Applications: Parking lots, pathways, sidewalks, plazas, driveways, public spaces. Can be used in high weight but low volume/speed roads (industrial or residential).
Service Life: 20-40 years.
Permeable clay brick pavers are very similar to permeable interlocking concrete pavers (PICPs). With the exception of the construction material (clay brick vs concrete), brick and concrete pavers share many technical specifications, maintenance needs, and applications. Relative to interlocking concrete pavers, permeable clay brick pavers have wider joints between bricks that allow for water infiltration. These open-graded aggregate-filled joints can allow for theoretical permeability of hundreds of inches per hour. In practice, infiltration rates will depend on the permeability of the subgrade soil. Replacement of aggregate fill should occur as needed. Periodic vacuuming will help maintain infiltration rates, and frequency should be determined by exposure to sediments (e.g. pavers not frequently exposed to mud and winter sanding may not need to be vacuumed for many years). Like PICPs, permeable clay brick pavers have very high load bearing strength and can be used in industrial applications, with the exception of areas that handle hazardous materials.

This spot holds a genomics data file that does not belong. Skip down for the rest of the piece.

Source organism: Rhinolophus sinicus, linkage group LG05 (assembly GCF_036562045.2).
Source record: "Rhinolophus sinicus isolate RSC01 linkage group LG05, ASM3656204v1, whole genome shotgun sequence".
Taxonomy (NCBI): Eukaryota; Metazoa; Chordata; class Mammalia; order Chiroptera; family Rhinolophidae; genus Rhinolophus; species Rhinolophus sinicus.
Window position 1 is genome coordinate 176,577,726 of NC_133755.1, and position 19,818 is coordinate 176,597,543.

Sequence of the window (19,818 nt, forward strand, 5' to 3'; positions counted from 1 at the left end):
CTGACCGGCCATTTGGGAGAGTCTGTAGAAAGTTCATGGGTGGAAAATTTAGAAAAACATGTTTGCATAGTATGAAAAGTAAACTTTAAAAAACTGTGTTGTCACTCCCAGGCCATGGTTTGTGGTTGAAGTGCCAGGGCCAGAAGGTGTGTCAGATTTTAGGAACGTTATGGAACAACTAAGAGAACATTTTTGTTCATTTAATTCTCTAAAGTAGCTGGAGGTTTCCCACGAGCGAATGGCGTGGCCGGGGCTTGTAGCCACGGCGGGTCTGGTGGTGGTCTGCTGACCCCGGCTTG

- Enhances groundwater infiltration while reducing stormwater runoff volume, rate, and pollutants.
- Bricks can reduce urban heat island through increased reflectivity and evaporative cooling.
- Colors and shapes help preserve urban aesthetic.
- Very high load-bearing strength.
- Easy to repair – units can be easily removed and reset.
- Reduces occurrence of black ice/freezing puddles in cold climates; requires fewer applied deicers.
- Reduces road noise.
- Pollutants and deicing salts can infiltrate groundwater. Should not be installed in areas where hazardous material spills are possible
- More expensive than other permeable pavements. Higher installation costs.
Regulatory Impacts and Requirements
Financing Options, Incentives, And Rebates
- Municipal stormwater abatement service fees – Municipal level
- Coastal Pollutant Remediation (CPR) Grant Program – MA State
- Clean Water State Revolving Fund (SRF) – MA State
- Section 319 Nonpoint Source Competitive Grant – Funding provided under federal Clean Water Act
- 604b Water Quality Management Planning Grant – Funding provided under federal Clean Water Act
- Drinking Water Supply Protection Grant Program – MA State
- Chapter 90 – MA State
- MassWorks Infrastructure Program – MA State
- Transportation Infrastructure Finance and Innovation Act (TIFIA) Program
- Surface Transportation Program – Funding provided by Federal Highway Administration
- Community Development Block Grants
- Investments for Public Works and Economic Development Facilities grants
SAMPLE OF SUPPLIERS
Photo credit: User Werewombat on Wikimedia Commons